Carlo Mollino outside of Casa Cattaneo. Photo courtesy of Museo Casa Mollino.

Mollino the Mysterious

By Fulvio and Napoleone Ferrari

The furnishings by Carlo Mollino—each unique—are often prized for their sinuously organic forms, for the skill with which they were executed and the rare quality of the materials employed. While another component of his work is not immediately visible—the literary culture and in particular  the knowledge of ancient cultures  with which he organizes his work—which in turn makes a deep understanding  of his projects all the more problematic. We can assert that each of his works is in reality a visual narrative. What is the novel of his house in Agra about?  It is the construction of a sort of autocratic Alpine shack disposed on and almost hidden by a dune looking onto Lake Maggiore. The roof of the house is tiled in alternating brown and dark green so that seen from the top of the hill it is perfectly well blended into its surroundings, an obvious connection to ancient Japanese houses. Not only that, the sparse furniture of these houses is frequently hidden or made invisible, just as with the piece with drop leaf here under examination which, because it was originally hidden in the wall, has hardly had an autonomous life of its own as it is virtually hidden in the composition of this interior. 

The present lot at Casa Cattaneo Agra. Photos courtesy of Museo Casa Mollino.
An attentive critic might compare this method of composing things to that of the construction of a sequence of his famous Polaroids in which Mollino starts by portraying a perfectly dressed body and little by little reveals its shape thus leading us to the heart of beauty and its enigma.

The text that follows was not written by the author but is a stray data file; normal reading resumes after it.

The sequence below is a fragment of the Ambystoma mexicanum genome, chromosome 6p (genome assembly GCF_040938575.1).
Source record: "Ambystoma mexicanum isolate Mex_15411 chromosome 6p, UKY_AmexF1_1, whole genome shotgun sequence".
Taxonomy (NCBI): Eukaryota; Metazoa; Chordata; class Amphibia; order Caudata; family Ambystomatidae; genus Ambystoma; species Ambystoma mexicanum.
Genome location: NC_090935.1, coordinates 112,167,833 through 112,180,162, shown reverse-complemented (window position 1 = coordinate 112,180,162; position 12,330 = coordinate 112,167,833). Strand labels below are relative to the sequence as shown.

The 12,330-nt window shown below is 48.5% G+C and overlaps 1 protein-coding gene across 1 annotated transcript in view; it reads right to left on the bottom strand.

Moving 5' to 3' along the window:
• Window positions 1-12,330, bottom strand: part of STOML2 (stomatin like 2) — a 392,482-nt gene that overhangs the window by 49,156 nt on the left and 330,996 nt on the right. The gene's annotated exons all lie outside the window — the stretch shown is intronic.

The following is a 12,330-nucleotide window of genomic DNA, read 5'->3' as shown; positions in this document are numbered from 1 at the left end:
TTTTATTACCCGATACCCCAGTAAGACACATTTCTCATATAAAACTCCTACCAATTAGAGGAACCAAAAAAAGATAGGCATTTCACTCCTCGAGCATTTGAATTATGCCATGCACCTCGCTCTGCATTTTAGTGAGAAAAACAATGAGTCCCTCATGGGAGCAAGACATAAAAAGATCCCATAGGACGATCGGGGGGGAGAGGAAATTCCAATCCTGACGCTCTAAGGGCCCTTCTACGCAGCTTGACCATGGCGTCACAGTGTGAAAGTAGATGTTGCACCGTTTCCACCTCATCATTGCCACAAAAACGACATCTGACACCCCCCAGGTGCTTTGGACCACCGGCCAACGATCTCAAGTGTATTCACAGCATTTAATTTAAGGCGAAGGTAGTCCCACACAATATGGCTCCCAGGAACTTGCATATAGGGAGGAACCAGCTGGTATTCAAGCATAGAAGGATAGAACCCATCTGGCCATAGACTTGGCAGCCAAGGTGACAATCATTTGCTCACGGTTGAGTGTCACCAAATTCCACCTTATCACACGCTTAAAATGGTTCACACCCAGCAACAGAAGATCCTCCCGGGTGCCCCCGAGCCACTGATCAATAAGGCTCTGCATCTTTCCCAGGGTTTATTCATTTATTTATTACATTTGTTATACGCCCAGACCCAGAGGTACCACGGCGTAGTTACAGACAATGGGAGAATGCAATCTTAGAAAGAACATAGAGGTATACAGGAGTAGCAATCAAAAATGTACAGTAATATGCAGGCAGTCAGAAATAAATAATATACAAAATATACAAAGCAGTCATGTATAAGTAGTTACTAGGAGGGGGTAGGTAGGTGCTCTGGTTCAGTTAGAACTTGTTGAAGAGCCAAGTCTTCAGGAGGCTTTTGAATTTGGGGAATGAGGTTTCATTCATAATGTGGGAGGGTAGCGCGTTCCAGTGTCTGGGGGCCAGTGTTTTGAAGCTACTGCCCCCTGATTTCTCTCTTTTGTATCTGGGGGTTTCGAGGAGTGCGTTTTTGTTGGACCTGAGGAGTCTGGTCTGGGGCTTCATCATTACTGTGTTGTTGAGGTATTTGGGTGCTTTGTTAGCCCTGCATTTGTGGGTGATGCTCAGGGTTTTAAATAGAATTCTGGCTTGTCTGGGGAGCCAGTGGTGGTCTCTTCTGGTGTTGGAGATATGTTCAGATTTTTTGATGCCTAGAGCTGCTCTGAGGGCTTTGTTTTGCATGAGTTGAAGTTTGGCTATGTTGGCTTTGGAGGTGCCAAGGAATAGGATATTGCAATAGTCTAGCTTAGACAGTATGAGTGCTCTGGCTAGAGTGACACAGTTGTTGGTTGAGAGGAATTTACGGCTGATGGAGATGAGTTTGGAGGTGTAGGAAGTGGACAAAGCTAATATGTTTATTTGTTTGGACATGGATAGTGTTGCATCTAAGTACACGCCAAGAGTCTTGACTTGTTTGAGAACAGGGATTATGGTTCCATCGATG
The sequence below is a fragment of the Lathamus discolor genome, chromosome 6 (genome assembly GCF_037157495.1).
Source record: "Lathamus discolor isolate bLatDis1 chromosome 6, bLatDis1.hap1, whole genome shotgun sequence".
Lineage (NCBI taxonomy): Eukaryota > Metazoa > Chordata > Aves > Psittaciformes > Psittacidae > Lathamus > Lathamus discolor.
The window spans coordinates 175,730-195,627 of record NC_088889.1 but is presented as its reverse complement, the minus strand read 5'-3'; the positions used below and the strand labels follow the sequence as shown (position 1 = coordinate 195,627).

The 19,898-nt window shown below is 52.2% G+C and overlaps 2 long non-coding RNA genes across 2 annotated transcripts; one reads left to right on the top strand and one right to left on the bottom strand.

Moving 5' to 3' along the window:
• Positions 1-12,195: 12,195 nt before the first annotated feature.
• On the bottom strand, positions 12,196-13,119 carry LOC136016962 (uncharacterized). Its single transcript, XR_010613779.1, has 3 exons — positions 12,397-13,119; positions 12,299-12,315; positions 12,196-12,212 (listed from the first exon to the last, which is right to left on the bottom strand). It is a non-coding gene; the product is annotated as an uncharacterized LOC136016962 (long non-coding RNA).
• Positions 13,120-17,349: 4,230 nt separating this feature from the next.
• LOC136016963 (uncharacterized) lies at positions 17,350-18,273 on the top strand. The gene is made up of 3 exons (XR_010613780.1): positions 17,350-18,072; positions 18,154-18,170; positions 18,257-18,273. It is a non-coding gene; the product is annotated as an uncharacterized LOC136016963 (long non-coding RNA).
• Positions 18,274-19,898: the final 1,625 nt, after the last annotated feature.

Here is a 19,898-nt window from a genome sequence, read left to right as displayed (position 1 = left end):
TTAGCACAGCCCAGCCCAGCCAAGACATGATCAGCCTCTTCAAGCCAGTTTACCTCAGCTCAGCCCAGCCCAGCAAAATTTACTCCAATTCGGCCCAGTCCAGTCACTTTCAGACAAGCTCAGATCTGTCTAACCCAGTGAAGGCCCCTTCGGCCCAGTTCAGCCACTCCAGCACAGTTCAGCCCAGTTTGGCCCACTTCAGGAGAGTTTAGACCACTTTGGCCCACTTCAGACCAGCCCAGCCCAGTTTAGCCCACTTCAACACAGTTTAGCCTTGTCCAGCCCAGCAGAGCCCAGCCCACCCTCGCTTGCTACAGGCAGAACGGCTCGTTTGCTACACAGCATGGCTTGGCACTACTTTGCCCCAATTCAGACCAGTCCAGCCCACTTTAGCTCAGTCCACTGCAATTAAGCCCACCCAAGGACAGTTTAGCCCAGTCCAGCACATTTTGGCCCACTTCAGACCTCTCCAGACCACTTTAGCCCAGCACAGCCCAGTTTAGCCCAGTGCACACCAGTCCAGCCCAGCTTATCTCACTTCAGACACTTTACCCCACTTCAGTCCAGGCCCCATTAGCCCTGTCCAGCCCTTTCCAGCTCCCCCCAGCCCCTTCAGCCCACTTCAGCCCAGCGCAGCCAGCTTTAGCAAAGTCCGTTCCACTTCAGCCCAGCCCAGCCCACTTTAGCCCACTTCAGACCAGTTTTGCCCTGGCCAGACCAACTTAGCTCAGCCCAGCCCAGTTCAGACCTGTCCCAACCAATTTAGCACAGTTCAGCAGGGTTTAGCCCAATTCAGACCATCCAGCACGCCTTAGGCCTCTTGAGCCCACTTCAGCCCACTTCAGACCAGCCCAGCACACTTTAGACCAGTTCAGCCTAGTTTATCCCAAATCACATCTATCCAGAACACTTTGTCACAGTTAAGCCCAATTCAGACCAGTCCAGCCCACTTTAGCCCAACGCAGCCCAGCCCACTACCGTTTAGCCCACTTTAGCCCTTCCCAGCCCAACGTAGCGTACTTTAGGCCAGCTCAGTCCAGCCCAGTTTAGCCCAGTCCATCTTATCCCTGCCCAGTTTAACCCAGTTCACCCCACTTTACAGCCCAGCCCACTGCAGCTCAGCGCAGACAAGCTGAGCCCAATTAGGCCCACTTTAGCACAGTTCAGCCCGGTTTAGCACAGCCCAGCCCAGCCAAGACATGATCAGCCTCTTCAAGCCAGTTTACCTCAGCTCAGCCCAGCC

Another reference:  this time concerning only the material—the perfection of the Oriental interior is rendered by the statuesque white marble with which he has created the shelf for the Minola House. The material, which shows no personality from veining or color, abstracts itself into pure form, a contoured eave, a tongue sticking out of the wall. We will see this tongue in the library/writing desk for the office of the Le Roi ball room. There, an exposed surface juts out of the structure of this piece of furniture to form a little writing desk. This manner of proceeding, resolving the matter with the same unexpected solution, we see applied as well to the wooden mountain dwelling in a tongue forming a sinuous terrace. Our ‘mysterious’ Mollino, in reality, ably invents forms that can contain other ones, novel forms, buildings that function in surprising manners, as with the piece for the Casa Cattaneo Agra which has on its left side a functional tall cupboard. The interior has milky lacquered surfaces, rounded corners and reflective black material that is alluring and sensual. An attentive critic might compare this method of composing things to that of the construction of a sequence of his famous Polaroids in which Mollino starts by portraying a perfectly dressed body and little by little reveals its shape thus leading us to the heart of beauty and its enigma.